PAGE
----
20 of 22 people found the following review helpful
A Great Double CD with EXTRAS!,
This review is from: The Very Best Of Fleetwood Mac (Audio CD)
In the early nineties, every major group put out a BOX SET. Now the trend is to produce a double CD greatest hits package. It's all the rave - Rolling Stones, Elton John, Bee Gees, David Bowie and now Fleetwood Mac. But this is a good thing.
Fleetwood Mac's box set was nearly overly inclusive and really only sold to the most devout fans. A few years later, a single 'Greatest Hits" CD was released. Now with the double CD phenomenon, we have a more affordable and better selection of Fleetwood Mac's best. The Enhanced Sound is truly detectable and most of the hit songs are the singles versions, making for some refreshing song openings.
There is no material before 1975, however, it's a good selection and one that every true fan and every "maybe" fan will enjoy. The liner notes are good and there is a nice songlist with dates and chart notes. There is a fancy CD-ROM attachment with "sales" promotional stuff about the upcoming album, but it's really just another good excuse to keep people from burning a CD copy - yes, with a CD-ROM attachment, most people cannot make copies.
Trivia: It's tough to beleive that a group this popular only had one Number One Hit - "Dreams". They should have had more. This is a great set.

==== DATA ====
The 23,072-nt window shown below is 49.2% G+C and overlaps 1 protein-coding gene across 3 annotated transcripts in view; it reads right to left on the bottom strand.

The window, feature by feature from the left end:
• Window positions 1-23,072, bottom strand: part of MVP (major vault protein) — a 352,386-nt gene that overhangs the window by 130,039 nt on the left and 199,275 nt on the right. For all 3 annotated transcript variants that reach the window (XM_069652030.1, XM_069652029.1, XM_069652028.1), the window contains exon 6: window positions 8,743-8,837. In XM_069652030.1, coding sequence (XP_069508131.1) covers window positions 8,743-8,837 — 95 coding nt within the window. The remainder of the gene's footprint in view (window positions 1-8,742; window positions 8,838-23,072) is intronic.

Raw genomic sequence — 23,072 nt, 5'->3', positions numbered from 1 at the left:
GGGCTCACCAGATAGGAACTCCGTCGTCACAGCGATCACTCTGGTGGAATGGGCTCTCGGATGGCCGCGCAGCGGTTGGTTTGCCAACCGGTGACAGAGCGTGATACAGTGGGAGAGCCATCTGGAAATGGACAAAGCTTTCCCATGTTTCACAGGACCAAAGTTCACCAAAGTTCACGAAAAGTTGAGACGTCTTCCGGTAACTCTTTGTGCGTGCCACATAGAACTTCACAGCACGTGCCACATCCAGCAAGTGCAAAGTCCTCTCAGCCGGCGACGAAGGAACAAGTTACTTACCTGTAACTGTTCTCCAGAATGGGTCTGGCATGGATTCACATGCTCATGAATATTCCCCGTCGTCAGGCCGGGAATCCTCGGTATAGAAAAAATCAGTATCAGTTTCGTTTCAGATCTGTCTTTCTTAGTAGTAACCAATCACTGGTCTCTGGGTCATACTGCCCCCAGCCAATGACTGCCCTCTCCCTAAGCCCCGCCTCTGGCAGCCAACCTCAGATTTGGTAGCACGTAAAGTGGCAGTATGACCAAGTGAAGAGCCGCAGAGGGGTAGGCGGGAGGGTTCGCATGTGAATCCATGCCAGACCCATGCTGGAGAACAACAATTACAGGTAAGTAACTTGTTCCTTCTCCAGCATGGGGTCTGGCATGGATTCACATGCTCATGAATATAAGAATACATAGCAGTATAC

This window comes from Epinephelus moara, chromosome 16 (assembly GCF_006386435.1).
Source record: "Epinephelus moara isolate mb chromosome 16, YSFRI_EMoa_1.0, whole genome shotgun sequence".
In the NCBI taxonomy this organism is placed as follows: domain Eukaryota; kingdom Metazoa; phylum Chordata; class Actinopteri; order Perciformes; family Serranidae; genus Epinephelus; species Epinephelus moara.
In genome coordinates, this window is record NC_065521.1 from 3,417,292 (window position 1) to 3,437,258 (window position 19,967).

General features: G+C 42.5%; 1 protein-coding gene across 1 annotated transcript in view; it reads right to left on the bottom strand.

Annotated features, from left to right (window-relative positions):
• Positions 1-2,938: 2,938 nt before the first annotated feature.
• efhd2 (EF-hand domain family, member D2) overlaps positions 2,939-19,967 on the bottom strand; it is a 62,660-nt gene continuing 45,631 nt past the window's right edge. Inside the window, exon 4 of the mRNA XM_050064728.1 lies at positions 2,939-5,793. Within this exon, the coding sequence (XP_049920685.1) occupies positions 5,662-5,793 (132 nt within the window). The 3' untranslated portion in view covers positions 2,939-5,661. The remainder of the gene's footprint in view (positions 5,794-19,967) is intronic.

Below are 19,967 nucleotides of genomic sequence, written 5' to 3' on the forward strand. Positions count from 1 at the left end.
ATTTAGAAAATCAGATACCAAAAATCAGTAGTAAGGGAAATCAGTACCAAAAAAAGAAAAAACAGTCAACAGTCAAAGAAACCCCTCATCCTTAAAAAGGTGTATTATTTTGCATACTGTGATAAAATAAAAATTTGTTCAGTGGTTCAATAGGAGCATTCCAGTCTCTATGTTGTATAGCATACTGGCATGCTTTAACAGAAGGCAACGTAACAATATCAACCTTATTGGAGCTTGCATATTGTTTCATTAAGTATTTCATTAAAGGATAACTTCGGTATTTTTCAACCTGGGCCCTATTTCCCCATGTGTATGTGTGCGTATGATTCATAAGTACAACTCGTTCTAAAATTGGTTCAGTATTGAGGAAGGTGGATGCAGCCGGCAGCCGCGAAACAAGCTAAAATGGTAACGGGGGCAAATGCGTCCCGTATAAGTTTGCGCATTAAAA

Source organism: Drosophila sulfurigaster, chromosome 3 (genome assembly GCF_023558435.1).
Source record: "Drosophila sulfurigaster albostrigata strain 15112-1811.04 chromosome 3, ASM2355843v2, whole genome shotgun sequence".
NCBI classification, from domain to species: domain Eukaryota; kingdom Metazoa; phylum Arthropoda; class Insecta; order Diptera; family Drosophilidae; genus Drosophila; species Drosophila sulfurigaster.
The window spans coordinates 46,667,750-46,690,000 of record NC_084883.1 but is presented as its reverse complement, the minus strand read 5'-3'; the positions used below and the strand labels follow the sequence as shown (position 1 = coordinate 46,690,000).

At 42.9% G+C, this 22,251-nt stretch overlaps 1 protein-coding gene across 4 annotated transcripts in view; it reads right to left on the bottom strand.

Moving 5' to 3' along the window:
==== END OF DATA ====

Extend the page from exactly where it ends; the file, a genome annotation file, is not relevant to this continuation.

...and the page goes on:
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Showing 1-7 of 7 posts in this discussion
Initial post: 29 Mar 2009 02:00:23 BDT
William M. Feagin says:
The 2 CD set issued here in the US is the best overview of the Buckingham/Nicks-era band, there's no question about that. Sony's UK release The Very Best of (Peter Green's) Fleetwood Mac is the best overview of the classic original just-the-lads lineup, much more concise than the unwieldy (if well-constructed) Complete Blue Horizon Recordings box, and including essential cuts from Then Play On (as of this writing, still not properly remastered). But where's the compilation that covers the Bob Welch years? The Chain covered selections from Future Games, Bare Trees, etc., but there's been no single anthology that covered those tracks, and they unfairly get short shrift. Even Kiln House, post-Green but pre-Welch, gets overlooked (except for the Chain box). Warners has much to answer for in this omission.
Posted on 31 Mar 2009 18:16:14 BDT
Just picking your impressive music knowledge, if you don't mind?
What was the single released by Lindsey Buckingham in the late 70s or 80s....it did reasonably well, this side of the pond, I think?
In reply to an earlier post on 1 Apr 2009 12:23:14 BDT
Last edited by the author on 1 Apr 2009 13:13:58 BDT
Marty - thanks - that's the one!
What do you think of it?
What date is the Albatross track?
In reply to an earlier post on 1 Apr 2009 21:55:30 BDT
Martin A Hogan says:
Love 'Trouble', but he's better with the group. I have no idea what year 'Albatross' came out, but you could wikipedia it.
In reply to an earlier post on 3 Apr 2009 09:49:43 BDT
Last edited by the author on 3 Apr 2009 09:49:56 BDT
>>>'There is no material before 1975'>>>
Was just querying the Albatross version on this album, as I think it was pre-75, originally?
Ciao for now.
In reply to an earlier post on 10 Sep 2009 19:37:01 BDT
'Black Magic Woman', 'Man of the World' and 'Albatross' (Peter Green's Mac!) were all definitely pre-1975. In fact, they may have even been released in 68/69.
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